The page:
Anyway, read on to get my take on all the game mags of the past couple weeks. Frankly, with GFW gone, and as pretentious as it must sound, it's almost getting to the point where even I have to admit that Edge is the best there is in print-land...

GameSetLinks: Coolest Blog In School

April 20, 2008 8:00 AM | Simon Carless

- A new cornucopia of GameSetLinks, then, headed by 1UP reviewing odd Australian cellphone game 'Coolest Girl In School' - and it's nice to see people still giving heed to mobile gaming.

Also in there somewhere - the awesome (but controversial) Infocom data dumpster-diving of Andy Baio, as well as Duke Nukem 3D in the Speed Demos Archive and a host of other fun and games. As per normal, I (have fun) scouring the feeds so you don't have to - and here's the fruits:

Andrew's 1UP Blog: CGIS vs. DAH:CDV
Discussing an intriguing (and oddly manufactured-controversial) mobile game: 'Somehow, without trying too hard, Coolest Girl in School manages to make Leisure Suit Larry look woefully behind the times.'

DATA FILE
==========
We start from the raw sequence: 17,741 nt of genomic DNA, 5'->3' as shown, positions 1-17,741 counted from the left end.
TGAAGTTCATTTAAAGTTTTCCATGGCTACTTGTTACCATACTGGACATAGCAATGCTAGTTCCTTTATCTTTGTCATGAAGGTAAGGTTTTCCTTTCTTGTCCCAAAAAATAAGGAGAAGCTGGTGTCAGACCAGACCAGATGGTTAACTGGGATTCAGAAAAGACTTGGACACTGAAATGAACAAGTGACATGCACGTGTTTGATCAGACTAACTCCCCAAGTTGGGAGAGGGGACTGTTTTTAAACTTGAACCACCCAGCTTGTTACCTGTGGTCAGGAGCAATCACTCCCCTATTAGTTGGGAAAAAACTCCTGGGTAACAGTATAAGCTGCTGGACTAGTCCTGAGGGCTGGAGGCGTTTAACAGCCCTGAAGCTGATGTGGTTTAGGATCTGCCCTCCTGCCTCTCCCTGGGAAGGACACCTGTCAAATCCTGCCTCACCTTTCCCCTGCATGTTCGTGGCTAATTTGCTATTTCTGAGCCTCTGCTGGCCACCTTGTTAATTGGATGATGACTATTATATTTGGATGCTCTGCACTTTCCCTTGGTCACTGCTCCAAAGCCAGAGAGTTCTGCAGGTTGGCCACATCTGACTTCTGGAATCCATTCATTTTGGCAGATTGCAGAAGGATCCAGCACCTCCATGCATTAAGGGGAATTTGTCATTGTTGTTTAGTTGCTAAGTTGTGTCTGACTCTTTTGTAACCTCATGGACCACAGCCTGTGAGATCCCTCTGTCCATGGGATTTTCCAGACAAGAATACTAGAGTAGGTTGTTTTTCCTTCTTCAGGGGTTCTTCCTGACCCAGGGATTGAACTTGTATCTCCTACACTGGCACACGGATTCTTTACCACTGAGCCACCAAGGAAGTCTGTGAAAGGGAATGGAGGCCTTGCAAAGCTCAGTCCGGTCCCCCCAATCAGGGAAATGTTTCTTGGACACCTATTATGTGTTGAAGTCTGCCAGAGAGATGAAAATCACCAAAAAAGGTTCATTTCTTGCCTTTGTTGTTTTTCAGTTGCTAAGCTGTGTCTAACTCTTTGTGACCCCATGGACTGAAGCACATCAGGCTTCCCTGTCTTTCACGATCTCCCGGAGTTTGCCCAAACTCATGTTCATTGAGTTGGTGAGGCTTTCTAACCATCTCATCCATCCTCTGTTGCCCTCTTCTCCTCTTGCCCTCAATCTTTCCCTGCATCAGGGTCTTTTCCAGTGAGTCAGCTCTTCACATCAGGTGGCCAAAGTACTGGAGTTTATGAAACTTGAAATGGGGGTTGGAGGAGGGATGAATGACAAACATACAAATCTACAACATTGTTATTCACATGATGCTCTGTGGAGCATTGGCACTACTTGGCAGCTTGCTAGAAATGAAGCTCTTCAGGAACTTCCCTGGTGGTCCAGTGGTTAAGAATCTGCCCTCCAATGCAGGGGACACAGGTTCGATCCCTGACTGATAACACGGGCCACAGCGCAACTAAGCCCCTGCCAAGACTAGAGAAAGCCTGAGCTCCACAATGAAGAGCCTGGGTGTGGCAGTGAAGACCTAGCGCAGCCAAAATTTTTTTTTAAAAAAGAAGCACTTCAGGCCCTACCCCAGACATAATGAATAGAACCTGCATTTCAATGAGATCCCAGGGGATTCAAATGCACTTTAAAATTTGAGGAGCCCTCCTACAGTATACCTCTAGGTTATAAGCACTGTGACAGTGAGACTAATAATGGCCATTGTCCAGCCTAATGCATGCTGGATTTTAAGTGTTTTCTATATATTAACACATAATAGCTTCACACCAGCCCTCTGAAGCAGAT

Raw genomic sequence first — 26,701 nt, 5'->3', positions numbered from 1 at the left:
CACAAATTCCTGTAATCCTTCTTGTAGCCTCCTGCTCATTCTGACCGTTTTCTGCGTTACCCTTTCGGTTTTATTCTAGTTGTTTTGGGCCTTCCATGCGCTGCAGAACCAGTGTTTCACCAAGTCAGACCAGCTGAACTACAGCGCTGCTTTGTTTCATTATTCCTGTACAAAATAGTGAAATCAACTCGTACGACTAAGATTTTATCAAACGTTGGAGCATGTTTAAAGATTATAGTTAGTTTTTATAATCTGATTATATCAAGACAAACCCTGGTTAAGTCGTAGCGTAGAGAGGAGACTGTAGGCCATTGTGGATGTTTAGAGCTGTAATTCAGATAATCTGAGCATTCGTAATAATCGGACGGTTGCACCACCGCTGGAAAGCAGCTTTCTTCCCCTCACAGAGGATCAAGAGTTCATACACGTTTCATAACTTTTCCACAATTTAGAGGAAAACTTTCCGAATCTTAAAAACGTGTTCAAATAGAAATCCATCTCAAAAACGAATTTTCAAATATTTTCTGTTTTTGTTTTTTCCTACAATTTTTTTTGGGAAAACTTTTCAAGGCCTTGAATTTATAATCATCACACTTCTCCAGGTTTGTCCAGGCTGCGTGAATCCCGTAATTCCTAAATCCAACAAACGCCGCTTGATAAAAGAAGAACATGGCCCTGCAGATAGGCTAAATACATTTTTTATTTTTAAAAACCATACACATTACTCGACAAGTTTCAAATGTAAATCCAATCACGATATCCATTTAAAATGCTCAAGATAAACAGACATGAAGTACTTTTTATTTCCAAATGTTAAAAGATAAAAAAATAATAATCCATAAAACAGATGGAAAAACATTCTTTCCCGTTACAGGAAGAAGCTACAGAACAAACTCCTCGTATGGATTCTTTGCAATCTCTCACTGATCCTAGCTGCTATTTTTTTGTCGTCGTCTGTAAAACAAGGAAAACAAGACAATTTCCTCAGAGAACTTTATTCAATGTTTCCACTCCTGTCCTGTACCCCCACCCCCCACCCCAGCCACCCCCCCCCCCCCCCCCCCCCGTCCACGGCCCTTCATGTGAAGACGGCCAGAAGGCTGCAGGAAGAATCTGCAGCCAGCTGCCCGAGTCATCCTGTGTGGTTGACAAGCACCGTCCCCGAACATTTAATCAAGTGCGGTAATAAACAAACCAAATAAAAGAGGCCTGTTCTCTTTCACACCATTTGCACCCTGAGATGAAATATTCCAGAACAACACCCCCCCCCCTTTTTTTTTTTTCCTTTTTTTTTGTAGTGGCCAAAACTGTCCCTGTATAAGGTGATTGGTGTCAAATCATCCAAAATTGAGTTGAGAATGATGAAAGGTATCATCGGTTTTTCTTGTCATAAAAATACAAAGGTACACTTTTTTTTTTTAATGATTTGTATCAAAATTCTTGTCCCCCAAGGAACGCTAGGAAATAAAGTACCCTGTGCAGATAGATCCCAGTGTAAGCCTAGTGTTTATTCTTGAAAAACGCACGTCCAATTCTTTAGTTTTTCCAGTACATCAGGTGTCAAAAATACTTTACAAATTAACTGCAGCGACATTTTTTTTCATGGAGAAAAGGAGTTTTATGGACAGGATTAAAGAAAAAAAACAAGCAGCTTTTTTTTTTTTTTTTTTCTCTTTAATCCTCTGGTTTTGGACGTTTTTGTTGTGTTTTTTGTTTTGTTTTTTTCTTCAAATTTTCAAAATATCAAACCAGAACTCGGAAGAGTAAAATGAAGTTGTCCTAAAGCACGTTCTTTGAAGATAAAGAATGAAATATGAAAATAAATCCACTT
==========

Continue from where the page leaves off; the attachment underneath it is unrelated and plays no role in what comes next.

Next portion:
Akihabara Channel » Type-Moon’s New Release x 3
More great micro-niche genre stuff from Japan - Type Moon are a key visual novel (and 2D fighter!) developer.

ACTION BUTTON: Tim Rogers reviews Mario Kart Wii
A hideously entertaining (and naturally far too long) rant: 'Mario Kart Wii turns any weeknight into Christmas Eve.' Bravo, Sir.

IndieGames.com - The Weblog - Freeware Game Pick: Crumble (Gary Penn)
Penn runs excellent Scottish developer Denki, btw - so this is another industry/indie free time crossover.